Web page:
Financial inclusion is a worthy goal but it is often framed in terms of the benefits to the individuals. The common discourse around the promotion of financial inclusion centres around the benefits to private citizens or their immediate families. Yet governments may be even greater beneficiaries of the spread of greater financial inclusion than anyone else. This is because the benefits accrue in economic, social, political, security, and technological terms. We go through these systematically.
Economics: first, having a wider base of financial inclusion reduces economic inequality, by allowing a store and use of wealth that would otherwise be untapped if portions of the population remained unbanked. Second, greater financial inclusion allows for a more regulated fiscal framework, as there are larger opportunities for contribution to the tax base, as well has greater information and feedback on the expenditure side of the government’s balance sheet. Third, financial inclusion leads to the creation of greater business activity and a large private investment pool, which helps to alleviate the pressure on governments to act as investment and capital provider. Fourth, financial inclusion leads to reductions in investment inefficiency, which reduces surfeit economic waste that the government would otherwise carry at a loss. Fifth, financial inclusion allows for the government to plan future revenue and spending priorities in a more informed manner.
Social: first, greater financial inclusion allows for a reduction in the adverse effects of inequality such as social unrest and economic backwardness. In particular, social polarity is minimised as a larger group of citizens have access to opportunities. This allows for social expenditures on social policy to be improved. Second, greater financial inclusion allows for more citizens to undertake service delivery that would have come under a public sector mandate. Third, government transfer payments may fall if financial inclusion leads to greater interactivity and capital flows between inter-regional, inter-ethnic, or inter-state channels.
Political: greater financial inclusion is a corollary of greater citizen participation. A more participatory and democratic environment can be fostered if financial inclusion is enhanced, because the level of political disenfranchisement can fall if citizens feel more economically empowered. Governments can also benefit from better oversight of economic activity and a decline in the black market economy which goes unregulated.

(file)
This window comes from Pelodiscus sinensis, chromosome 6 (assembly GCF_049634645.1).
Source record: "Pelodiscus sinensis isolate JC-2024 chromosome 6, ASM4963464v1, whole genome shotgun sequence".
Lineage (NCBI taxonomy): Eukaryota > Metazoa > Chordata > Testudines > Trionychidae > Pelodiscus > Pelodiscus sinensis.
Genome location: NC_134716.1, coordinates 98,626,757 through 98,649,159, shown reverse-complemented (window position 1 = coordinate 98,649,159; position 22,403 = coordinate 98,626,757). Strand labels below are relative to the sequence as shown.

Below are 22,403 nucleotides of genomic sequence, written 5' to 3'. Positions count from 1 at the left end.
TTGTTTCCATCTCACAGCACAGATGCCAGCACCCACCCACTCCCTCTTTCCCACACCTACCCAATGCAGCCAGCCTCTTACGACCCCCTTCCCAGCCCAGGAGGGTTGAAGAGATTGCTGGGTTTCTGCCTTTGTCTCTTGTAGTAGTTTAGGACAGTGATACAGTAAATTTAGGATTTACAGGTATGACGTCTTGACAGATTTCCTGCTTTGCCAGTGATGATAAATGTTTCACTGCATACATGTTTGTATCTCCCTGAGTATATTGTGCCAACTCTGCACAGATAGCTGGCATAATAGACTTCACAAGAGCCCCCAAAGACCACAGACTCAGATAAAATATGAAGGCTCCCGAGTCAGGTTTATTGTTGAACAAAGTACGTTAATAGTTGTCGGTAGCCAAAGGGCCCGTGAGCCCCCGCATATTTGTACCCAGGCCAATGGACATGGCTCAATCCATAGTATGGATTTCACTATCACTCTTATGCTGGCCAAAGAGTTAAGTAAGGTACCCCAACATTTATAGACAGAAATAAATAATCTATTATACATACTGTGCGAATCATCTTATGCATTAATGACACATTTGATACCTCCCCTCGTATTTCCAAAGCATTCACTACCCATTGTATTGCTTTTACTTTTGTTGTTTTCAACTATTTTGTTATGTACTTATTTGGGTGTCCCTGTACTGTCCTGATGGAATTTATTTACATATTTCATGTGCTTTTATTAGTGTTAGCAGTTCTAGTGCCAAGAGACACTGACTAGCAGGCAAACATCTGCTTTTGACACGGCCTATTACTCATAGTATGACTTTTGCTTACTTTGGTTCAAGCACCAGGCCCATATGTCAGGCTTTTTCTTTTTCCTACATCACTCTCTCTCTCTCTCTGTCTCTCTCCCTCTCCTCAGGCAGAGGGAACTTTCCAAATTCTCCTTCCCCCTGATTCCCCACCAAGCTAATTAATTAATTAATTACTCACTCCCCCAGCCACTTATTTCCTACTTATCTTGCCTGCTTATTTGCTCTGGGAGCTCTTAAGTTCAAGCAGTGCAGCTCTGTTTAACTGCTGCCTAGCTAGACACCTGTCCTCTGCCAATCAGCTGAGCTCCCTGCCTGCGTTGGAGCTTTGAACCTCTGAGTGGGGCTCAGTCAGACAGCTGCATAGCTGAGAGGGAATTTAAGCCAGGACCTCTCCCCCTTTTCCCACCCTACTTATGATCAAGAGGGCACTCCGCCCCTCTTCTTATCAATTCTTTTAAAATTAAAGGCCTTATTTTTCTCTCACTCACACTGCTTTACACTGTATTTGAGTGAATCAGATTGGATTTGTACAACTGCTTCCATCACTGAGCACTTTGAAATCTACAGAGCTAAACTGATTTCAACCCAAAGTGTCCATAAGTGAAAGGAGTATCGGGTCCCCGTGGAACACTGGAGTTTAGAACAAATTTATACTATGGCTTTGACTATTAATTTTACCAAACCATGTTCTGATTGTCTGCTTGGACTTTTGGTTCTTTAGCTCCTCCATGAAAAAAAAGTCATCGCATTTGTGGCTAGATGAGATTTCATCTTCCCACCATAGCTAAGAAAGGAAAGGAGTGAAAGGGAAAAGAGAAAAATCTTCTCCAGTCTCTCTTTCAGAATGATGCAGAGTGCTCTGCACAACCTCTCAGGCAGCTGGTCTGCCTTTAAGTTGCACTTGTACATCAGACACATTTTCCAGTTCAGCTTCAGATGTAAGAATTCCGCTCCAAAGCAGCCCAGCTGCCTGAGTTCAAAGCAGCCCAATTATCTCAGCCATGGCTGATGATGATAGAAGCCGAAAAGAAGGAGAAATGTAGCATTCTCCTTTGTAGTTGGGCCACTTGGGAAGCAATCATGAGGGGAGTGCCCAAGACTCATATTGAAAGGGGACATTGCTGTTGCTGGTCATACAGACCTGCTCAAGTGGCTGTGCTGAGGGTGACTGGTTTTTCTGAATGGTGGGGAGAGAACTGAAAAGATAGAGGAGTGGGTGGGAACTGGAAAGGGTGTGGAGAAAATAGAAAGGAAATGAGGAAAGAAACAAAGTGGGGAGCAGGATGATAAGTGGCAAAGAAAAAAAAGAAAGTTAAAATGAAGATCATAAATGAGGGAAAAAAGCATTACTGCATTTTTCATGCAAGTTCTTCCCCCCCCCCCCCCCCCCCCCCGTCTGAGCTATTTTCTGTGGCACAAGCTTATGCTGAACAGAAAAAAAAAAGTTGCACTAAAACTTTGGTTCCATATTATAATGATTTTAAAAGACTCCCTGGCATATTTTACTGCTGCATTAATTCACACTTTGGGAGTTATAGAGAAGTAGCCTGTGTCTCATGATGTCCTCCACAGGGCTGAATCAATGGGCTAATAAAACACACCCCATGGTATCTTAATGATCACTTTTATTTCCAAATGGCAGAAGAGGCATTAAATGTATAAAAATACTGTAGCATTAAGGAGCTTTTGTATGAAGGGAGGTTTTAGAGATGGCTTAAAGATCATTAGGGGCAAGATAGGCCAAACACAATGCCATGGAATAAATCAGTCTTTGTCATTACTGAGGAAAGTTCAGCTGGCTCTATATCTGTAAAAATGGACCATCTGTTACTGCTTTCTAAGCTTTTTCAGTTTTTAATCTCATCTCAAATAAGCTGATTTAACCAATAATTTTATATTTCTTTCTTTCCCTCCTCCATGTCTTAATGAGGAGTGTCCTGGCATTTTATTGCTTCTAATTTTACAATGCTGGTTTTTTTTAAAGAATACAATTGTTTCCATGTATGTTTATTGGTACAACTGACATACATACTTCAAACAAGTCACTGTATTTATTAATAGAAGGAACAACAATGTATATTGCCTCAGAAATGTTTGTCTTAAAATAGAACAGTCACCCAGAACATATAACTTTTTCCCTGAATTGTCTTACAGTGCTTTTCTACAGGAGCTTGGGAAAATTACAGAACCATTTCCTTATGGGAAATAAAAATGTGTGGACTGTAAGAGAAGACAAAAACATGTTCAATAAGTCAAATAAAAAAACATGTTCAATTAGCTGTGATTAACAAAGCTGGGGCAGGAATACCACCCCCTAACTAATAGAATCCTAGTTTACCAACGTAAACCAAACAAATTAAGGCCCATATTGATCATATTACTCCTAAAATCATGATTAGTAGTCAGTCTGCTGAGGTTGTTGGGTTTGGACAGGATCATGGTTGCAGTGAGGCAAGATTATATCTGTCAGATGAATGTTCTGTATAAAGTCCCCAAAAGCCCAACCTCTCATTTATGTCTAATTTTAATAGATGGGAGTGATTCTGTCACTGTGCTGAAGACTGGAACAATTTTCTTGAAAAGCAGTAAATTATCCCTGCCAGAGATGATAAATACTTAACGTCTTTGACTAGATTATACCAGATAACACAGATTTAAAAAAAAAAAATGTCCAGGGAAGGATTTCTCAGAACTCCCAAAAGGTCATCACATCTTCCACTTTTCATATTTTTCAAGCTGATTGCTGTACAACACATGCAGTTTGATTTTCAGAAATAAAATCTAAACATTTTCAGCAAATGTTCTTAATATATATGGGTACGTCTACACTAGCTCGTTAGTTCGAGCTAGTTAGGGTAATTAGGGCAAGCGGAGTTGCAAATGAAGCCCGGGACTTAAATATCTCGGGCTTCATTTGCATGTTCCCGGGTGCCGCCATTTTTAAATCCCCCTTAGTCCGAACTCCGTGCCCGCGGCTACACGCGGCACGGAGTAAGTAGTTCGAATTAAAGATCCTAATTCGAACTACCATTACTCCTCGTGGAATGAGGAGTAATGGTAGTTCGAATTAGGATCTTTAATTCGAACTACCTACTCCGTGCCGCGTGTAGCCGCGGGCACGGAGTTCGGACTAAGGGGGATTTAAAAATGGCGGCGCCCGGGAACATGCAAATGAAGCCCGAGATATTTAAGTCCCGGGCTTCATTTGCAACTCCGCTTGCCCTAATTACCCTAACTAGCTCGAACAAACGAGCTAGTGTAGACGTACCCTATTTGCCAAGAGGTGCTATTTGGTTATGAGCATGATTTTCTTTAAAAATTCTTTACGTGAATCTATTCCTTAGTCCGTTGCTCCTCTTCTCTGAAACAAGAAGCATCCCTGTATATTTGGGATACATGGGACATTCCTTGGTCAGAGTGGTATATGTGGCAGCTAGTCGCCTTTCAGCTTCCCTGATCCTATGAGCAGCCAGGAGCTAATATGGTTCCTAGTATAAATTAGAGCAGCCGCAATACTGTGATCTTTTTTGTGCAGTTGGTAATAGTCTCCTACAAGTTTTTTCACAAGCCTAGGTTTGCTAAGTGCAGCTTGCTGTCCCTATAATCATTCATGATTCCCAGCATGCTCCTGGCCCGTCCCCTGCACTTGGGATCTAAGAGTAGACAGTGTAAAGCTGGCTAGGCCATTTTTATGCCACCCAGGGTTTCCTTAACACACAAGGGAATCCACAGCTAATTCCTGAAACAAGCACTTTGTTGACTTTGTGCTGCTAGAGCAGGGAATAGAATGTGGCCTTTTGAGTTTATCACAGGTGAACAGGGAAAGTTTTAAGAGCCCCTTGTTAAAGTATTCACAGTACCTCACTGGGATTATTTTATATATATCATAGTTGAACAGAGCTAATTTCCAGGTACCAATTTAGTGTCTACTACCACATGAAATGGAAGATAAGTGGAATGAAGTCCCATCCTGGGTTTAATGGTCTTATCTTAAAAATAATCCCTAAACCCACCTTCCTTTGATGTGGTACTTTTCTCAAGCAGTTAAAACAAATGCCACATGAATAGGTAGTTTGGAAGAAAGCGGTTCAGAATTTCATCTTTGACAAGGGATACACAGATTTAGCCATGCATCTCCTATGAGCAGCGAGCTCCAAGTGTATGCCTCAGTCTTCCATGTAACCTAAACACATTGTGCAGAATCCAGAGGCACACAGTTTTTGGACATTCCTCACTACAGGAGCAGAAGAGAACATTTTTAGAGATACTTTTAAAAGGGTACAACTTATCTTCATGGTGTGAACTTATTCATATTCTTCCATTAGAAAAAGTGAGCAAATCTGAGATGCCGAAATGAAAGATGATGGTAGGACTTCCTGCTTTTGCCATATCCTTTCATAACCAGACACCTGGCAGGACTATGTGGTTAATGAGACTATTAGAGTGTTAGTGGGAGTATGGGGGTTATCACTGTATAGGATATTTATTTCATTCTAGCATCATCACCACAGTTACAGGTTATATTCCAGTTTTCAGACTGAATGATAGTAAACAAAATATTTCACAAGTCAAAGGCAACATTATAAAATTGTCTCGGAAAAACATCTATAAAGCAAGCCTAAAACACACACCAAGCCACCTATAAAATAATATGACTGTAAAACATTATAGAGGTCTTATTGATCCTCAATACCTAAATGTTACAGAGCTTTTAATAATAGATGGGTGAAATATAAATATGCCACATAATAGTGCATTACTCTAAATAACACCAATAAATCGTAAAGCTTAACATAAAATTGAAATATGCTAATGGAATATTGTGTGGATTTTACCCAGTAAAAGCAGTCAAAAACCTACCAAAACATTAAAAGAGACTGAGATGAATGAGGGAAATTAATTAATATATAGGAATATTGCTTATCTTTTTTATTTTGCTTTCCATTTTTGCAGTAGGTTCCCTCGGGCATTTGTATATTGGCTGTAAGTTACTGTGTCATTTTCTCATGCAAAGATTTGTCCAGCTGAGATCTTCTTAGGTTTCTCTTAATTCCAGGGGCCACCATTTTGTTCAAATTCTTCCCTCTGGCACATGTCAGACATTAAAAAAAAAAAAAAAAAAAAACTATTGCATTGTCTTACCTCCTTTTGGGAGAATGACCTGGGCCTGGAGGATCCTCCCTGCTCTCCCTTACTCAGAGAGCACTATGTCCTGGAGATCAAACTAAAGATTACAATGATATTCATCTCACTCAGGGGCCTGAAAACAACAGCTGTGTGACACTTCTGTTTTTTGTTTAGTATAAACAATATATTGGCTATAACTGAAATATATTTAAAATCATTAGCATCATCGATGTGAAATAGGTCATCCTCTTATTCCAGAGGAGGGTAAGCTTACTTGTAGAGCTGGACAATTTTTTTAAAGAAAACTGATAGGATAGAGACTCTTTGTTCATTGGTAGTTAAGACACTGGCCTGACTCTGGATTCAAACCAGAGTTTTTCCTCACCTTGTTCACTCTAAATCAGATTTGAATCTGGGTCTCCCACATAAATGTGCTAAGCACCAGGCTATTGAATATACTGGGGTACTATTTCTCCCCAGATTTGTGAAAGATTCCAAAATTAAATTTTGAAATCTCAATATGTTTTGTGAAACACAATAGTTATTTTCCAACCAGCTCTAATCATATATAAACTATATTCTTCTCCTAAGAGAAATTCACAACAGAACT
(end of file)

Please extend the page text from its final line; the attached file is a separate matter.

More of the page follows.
Security: financial inclusion can reduce the risk of adverse security events. First, anti-money laundering regulation and oversight becomes more powerful when the shadow economy reduces. Second, government oversight of unusual financial transactions is stronger when mainstream financial inclusion is higher. Third, government expenses on security apparatus can fall if financial inclusion translates into lower militancy or lower social unrest.
Technology: first, financial inclusion can stimulate the funding of creative ideas generated by private citizens, which provides economic dividends for governments but also can have a positive net fiscal impact. Second, technology-driven financial inclusion can help reduce unnecessary expenses on maintaining antiquated governmental systems. Third, financial inclusion can help governments to raise the general level of technological economic output, and therefore the productivity of society. Fourth, financial inclusion can serve as a powerful motive for greater private investment in healthcare and education.
It is therefore evident that governments can gain tremendously from greater financial inclusion. The truth is that these benefits are multifaceted, extending along lines of economic, political, technological, security, and social lines. Governments are increasingly aware of the power of financial inclusion to transform their societies, and today more than 60% of bank regulatory mechanisms of governments around the world explicitly mandate a focus on financial inclusion for this reason.
Taqanu is aware of the dividends that will accrue to governments from greater financial inclusion, and to this effect, will strive to work and cooperate with governments so that maximal benefits are achieved. Taqanu is committed to positive change that extends towards economic and social empowerment, but as the perspective of governments shows, the rewards are far broader than that.
- Usman W. Chohan -
image: Lancashire Fair, Good Friday, Daisy Nook - Laurence Stephen Lowry